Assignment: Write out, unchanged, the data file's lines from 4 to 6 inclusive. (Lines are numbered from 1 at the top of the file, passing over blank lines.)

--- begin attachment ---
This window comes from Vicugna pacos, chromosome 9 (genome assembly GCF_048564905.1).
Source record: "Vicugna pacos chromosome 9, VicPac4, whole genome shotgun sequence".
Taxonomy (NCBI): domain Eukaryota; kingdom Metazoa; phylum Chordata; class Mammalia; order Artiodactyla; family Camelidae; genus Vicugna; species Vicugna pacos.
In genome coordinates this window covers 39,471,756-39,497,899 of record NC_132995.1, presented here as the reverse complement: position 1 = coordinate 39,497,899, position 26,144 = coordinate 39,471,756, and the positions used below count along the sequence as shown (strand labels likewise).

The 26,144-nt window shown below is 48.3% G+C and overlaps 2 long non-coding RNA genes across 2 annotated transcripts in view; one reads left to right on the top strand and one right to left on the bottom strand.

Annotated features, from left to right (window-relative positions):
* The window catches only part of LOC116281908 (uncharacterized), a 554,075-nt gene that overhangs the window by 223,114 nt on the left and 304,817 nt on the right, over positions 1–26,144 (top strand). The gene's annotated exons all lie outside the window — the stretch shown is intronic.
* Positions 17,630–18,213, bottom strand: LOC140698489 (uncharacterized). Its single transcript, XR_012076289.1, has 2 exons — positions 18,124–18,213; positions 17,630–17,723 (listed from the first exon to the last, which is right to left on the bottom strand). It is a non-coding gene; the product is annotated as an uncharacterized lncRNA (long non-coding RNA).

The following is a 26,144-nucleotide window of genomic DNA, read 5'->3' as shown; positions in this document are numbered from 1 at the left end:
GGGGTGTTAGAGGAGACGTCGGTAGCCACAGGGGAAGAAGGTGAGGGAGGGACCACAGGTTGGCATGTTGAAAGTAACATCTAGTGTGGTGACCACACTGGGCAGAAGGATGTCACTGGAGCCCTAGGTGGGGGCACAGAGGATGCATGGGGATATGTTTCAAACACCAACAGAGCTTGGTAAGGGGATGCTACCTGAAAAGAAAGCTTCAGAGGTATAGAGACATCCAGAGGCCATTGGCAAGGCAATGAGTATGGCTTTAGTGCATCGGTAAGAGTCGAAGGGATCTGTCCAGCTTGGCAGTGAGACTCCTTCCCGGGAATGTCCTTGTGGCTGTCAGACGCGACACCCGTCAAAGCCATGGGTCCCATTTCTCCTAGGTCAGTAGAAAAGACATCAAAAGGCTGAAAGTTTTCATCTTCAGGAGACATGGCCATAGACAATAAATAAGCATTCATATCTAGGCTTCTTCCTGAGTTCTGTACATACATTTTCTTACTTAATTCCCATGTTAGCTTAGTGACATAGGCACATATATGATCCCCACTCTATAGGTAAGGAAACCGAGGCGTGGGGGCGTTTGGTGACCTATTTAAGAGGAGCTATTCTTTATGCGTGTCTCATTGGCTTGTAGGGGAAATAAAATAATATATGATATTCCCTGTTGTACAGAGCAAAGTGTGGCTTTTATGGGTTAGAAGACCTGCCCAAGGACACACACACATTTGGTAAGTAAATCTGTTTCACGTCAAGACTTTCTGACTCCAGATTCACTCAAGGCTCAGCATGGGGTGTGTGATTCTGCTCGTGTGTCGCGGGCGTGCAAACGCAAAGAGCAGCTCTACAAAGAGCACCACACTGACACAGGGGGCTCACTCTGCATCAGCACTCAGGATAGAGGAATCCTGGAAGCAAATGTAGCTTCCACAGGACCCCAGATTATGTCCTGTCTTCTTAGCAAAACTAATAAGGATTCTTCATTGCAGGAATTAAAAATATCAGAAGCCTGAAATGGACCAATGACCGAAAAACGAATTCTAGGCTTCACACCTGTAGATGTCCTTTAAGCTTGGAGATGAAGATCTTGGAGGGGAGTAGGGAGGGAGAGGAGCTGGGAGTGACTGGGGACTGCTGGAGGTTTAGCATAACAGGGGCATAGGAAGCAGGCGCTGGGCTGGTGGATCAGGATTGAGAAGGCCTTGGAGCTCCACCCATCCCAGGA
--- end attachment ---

In genome coordinates this window covers 39,471,756-39,497,899 of record NC_132995.1, presented here as the reverse complement: position 1 = coordinate 39,497,899, position 26,144 = coordinate 39,471,756, and the positions used below count along the sequence as shown (strand labels likewise).

The 26,144-nt window shown below is 48.3% G+C and overlaps 2 long non-coding RNA genes across 2 annotated transcripts in view; one reads left to right on the top strand and one right to left on the bottom strand.

Annotated features, from left to right (window-relative positions):